We’re in session at Camp Myrtlewood in Oregon – NBTSC’s home since 1996. This is a guest post by long time staffer and former camper Dandy Denial.
My eyes snap open to the sounds of some obnoxious, tinny tune filling the air. Who, what, where…? my mind spins, trying to make sense of my surroundings. A dark room, filled with the scattered contents of multiple suitcases, dim sunlight filtering through faded curtains. Oh, right. NBTSC. Day Two. My brain boots up, shifts into gear. I awkwardly get dressed, pull my boots on, and head out the door. Stumbling over tree roots and anxiously giving the wasp nest a wide berth, I make my way to the washroom, and try to scrub the scum off of my teeth. Campers are milling to and fro, greeting each other as they pass. By now the awkward attempts to pretend they remember each others names are few and far between, and the salutations are as warm and kind as can be expected before breakfast.
Desperately clutching my coffee mug, I begin the long journey towards the lodge, passing groggy clumps of campers staggering to their feet, damp with dew, trying to calculate the number of hours they actually slept, and whether or not they can be counted on one hand. I blearily return the waves I receive, trying to hide my disbelief at how chipper they are. “they must have modified their brains to transform cuddles into REM sleep”, I mutter to myself, feeling old. As I approach the lodge, caffeine first and foremost on my mind, I become aware of a pounding beat, and looking up from my feet, I glimpse a bizarre sight: spread out at arms length, a cluster of folks appear to be experiencing a group possession? They’re shaking and leaping and twitching, and I’ve half decided to run to get an exorcist when it clicks: morning aerobics! Every day before breakfast, the widely renown and highly acclaimed Vanessa Filkins, AKA The Troublesome Texan (via the marvels of modern technology), has been leading willing victims through an agonizing routine of shimmies and stretches, to the tune of the latest pop jams. Some of them even seem to enjoy it! Scowling, I make a beeline for the coffee. Lifting the mug to my lips is exercise enough for me.
During breakfast, I am joined by a fellow weirdo, and we have a lively discussion about tattoos. I have them, they want them, and we confer about designs for future ideas and potential placement. I am reminded of how it’s been years since I last went under the gun, and I again grapple with self doubt, questioning whether or not I am truly as punk as I think I am. Perhaps I should pull out my pen right now and begin jabbing myself in the arm…? No, that’s a terrible example to set, I decide. Best to wait on that one.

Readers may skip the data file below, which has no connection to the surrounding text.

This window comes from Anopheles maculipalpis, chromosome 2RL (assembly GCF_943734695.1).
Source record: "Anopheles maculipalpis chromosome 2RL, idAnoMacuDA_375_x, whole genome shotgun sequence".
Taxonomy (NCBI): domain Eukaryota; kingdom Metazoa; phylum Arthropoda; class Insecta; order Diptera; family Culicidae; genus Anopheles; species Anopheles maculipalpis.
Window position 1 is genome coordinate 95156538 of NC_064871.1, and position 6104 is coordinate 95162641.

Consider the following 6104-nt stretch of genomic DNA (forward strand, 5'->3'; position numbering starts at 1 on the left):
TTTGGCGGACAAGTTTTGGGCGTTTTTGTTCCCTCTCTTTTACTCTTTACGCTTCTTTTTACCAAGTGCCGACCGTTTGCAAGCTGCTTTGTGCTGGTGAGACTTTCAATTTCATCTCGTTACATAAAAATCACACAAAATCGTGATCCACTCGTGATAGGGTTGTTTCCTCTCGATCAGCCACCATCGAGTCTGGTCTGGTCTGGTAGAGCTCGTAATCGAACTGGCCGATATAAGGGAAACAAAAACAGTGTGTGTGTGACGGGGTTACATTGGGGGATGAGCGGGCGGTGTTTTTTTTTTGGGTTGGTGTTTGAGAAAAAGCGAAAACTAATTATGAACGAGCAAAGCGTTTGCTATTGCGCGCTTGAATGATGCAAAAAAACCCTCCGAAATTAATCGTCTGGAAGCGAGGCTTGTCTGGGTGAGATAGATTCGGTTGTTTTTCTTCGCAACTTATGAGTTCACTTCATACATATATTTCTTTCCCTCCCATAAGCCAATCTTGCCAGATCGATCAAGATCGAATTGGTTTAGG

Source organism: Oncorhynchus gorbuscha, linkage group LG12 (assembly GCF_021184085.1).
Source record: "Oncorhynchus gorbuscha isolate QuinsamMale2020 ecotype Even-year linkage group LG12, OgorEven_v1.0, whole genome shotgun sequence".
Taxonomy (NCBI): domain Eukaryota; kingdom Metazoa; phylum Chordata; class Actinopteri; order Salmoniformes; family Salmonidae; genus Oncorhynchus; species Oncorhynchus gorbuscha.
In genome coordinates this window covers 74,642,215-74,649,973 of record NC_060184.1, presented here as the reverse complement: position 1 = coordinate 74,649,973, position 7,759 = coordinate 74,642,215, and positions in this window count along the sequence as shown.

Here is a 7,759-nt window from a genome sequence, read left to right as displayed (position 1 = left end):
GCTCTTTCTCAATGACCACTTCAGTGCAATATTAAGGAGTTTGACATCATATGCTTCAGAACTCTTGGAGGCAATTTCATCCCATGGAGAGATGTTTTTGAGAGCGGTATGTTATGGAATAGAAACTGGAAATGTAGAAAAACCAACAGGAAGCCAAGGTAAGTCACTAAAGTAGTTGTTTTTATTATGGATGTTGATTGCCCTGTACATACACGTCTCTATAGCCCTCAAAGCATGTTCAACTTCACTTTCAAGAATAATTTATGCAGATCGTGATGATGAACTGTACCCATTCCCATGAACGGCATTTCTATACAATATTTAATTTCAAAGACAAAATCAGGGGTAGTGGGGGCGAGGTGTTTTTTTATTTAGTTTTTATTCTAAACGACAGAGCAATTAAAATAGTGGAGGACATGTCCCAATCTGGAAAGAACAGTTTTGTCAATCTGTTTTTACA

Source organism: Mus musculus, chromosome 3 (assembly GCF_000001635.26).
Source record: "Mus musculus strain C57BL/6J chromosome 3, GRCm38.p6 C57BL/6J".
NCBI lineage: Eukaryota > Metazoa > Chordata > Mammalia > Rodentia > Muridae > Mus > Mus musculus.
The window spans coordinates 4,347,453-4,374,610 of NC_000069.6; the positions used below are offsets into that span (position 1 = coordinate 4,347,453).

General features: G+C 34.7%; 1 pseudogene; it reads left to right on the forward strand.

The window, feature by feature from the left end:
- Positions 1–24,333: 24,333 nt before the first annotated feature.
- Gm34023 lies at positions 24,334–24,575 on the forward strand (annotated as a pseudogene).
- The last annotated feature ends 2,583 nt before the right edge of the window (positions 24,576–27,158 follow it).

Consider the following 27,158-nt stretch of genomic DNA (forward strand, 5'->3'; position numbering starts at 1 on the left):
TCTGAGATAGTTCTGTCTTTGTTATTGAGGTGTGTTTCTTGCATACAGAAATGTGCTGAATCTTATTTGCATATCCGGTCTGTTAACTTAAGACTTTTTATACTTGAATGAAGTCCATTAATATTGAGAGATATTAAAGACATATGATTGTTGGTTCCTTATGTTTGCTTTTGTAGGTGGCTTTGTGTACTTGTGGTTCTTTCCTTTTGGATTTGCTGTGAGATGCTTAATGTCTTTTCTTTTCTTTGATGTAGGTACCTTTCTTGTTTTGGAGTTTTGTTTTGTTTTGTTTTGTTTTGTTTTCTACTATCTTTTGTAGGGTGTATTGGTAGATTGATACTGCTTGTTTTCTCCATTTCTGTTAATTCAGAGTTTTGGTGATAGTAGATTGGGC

The morning passes, with me continuing the charade that I have a clue what I’m doing, when it comes to leading my advisee group. Fortunately they’re a compassionate bunch, and while it’s doubtful they’re at all fooled, they all encourage my efforts, and in the end we have a great time. This is assisted by the fact that one of them has brought their bagpipes with them! My efforts to play it cool are a dismal failure, and my enthusiasm gushes everywhere as he proceeds to obliterate the forest sounds with the awe-inspiring music he plays, his face turning beet-red from the process.
Heading into lunch, my esteemed colleague asked if I will sit on the healthy sexuality panel. My heart immediately begins to pound, and a litany of flimsy excuses begin to parade through my head. I could claim that I have an important appointment with an aardvark…? But no, I’d already decided that I refuse to be the most shy person on the staff here. So I agree, swallowing down my panic best I can. And speaking of shy people, Jane Bender, AKA The Crimson Cook and I have agreed to lead the shy person’s lunch, and so we settle down together, the unspoken hope that no one else will show up hovering between us. However, other campers do arrive, and we in fact have a pleasant conversation about the ways in which we are shy, and how we feel it adds and subtracts from our experience with the rest of the world. It’s a lovely experience, worth the anxiety of inviting social interaction upon myself.
The rest of the afternoon blurs together as the panel approaches, with a notable highlight that sticks out being the chess workshop that I attend. I consider myself a capable player, and am ashamed when I am battered in my first match, distracted by a neat film camera, as I often am. Determined to do better, I narrow my focus, and devastate my next opponent, not once, but twice. Self esteem restored, I awkwardly gather my things, and hurry onward, as the panel is approaching.
Soon the moment arrives, and I find myself seated in a row with my fellow panelists. Doing my best (and no doubt failing miserably) to appear calm and collected, I gamely translate my thoughts into words, and fumble them out of my mouth in a way that approximates my intended meaning. I am sure that my words are falling in a twisted heap on the floor in front of me, but others seem to appreciate them, and my fellow panelists refer to and build on them, so I must be doing something right. Before long, it’s over, and we are late for dinner and meeting, as we sit and decompress for a few moments.
Later in the evening there is Bonding Night, and we all have the privilege of concluding our day with a plethora of hugs and unconditional affection. Worn out and jittery, I sit in a quite corner, and messily scrawl in my journal, reflecting on how wonderful it is to be here, and how grateful I am for the opportunities this place provides for me to expand beyond my introvert shell.
All photos by Dandy